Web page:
One should not pop, squeeze or pick at acne. This is the most common habit found in acne patients and might worsen common acne, causing cystic lesions, hyperpigmentation or permanent scarring of the skin. While acne cannot be prevented nor cured, there are treatments to help lessen the severity of the acne and avoid scars. Among the most common treatments are:

  • Over-the-counter topical medications containing benzoyl peroxide or salicylic acid
  • Topical antibiotics
  • Topical retinoids
  • Oral medications (oral antibiotics and retinoids)
  • Hormonal therapies
  • Corticosteroids

There are also a number of procedures that can be used to control or treat acne related symptoms and acne scarring:

  • Light and laser therapies
  • Chemical peels
  • Acne surgery
  • Microdermabrasion

*Source:

American Academy of Dermatology

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FAQs

Do you treat acne?

Yes, this is one of the most common skin issues we deal with. We treat acne both medically and aesthetically. A consultation with one of our dermatologists is the first step to determine the best course of action. Acne is not only for teenagers, but can affect any age group.

What is acne?

Acne occurs when pores on your face, neck, chest, back or upper arms get plugged. This typically results in comedones (blackheads and whiteheads). The continuous production of oil by the plugged pore can also result in bacterial overgrowth and inflammation which results in painful acne (pustules or inflammatory cysts).

What acne treatments do you have?

After an initial consultation, we will discuss the best possible treatments which may include oral prescriptions, injections, topical ointments (both prescription and non-prescription) and/or extractions, peels or laser treatments.

How do I know when I need a dermatologist?

Although almost 100% of children between 12 and 17 get some form of acne, you should seek a doctor’s care if you feel any of the below statement fits your situation:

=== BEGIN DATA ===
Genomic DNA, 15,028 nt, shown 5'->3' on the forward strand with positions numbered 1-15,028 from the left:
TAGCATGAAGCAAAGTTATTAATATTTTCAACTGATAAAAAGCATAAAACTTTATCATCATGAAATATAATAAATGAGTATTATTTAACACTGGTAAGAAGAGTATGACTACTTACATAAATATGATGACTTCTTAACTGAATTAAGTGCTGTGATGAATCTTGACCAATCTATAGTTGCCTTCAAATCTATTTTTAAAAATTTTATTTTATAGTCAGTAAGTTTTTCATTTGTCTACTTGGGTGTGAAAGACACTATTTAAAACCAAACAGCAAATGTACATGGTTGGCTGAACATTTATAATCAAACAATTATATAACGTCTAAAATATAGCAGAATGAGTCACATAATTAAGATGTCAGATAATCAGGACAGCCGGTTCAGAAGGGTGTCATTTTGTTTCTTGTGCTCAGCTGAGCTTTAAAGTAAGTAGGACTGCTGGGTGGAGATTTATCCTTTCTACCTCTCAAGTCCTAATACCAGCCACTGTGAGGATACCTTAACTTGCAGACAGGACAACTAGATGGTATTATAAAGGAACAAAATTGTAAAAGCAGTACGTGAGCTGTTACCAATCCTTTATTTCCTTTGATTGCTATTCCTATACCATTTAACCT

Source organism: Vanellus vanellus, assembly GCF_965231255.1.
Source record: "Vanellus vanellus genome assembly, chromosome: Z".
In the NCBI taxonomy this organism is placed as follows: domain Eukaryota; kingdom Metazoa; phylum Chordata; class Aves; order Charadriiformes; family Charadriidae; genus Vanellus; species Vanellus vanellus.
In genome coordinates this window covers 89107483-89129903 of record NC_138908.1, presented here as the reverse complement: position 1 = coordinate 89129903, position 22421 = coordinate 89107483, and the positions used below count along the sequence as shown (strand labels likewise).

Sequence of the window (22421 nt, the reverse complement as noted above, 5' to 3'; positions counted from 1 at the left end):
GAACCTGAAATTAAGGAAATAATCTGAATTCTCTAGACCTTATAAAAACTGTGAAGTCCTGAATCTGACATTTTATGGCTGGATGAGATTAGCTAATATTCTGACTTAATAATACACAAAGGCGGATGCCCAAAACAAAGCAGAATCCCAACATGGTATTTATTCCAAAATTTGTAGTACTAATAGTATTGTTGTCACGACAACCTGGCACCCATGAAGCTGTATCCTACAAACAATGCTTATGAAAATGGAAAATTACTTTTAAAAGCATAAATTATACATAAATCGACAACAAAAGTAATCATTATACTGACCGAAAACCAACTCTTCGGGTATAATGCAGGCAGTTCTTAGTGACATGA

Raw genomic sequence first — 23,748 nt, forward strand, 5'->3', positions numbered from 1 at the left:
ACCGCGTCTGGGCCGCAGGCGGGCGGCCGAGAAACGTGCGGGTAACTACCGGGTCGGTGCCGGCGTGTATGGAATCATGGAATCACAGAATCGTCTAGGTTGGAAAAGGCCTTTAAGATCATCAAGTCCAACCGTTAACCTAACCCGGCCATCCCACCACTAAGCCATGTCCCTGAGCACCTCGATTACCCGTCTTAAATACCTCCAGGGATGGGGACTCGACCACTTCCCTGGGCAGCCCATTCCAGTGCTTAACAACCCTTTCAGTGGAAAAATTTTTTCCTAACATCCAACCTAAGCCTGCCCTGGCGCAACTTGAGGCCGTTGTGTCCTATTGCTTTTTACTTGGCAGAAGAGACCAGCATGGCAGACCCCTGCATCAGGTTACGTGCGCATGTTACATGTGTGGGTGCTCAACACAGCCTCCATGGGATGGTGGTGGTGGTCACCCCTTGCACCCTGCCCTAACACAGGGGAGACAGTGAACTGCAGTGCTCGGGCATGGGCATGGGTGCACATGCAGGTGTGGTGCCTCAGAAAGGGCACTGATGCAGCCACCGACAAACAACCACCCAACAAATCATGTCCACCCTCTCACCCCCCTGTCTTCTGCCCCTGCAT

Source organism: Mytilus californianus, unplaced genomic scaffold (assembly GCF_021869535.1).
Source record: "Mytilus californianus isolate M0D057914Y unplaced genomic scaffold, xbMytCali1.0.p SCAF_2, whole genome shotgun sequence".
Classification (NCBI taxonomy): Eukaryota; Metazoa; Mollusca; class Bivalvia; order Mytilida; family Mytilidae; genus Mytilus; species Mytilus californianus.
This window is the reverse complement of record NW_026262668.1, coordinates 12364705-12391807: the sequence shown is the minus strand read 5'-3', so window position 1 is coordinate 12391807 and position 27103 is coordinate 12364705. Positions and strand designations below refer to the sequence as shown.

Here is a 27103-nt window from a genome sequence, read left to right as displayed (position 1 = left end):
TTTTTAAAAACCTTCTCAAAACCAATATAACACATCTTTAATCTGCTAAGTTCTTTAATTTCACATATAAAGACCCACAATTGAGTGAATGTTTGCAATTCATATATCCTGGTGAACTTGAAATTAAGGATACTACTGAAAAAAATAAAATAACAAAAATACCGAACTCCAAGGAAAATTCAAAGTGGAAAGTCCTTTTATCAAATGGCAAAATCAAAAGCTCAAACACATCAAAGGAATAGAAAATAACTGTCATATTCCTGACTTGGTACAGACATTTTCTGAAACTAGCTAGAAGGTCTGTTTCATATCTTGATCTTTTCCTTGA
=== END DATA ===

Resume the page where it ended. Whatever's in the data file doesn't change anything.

• My acne makes me shy.
  • I am embarrassed by my acne.
  • My outlook on life is less optimistic since I developed acne.
  • None of the over-the-counter products and/or remedies I've tried have worked.
  • I am beginning to see scars after acne lesions clear.
  • I have painful, pus-filled lesions in addition to blackheads and whiteheads and reddened spots on my skin.
  • I have dark skin, and a patch that is darker than my skin appears when an acne lesion clears.

Can my acne be cured/cleared up?

With new technologies and new products, almost every case of acne can be resolved. In addition, you can work with your dermatologist or aesthetician to develop/create a regime to prevent further outbreaks.

Is acne caused by poor hygiene or diet?

Acne is usually a normal part of adolescence and most teenagers will get some form of acne, but poor hygiene and diet are not direct causes of acne. In most cases, if you vigorously scrub your skin to eliminate excess oils and dead skin, you can further irritate your skin. Numerous studies show there is no direct link between diet and acne; however, eating a balanced diet with plenty of fruits and vegetables is always recommended. If you have adult acne, it is best to consult a dermatologist to determine the cause and the best treatment options.

Is acne treatment just for cosmetic reasons?

No. Although the acne itself poses no threat to a person’s physical health, acne can cause permanent scarring. The appearance of the acne and acne scarring can affect the way a person feels about himself or herself. With significant medical and non-medical advancements, most acne can be cleared up, so it makes sense to explore all options available.

How do you treat acne scars?

We offer several treatment options to reduce the appearance of acne scars. Options for skin resurfacing may include fractional laser skin resurfacing, micro needling, chemical peels, and microdermabrasion.

*Source:

American Academy of Dermatology

Videos

Acne Videos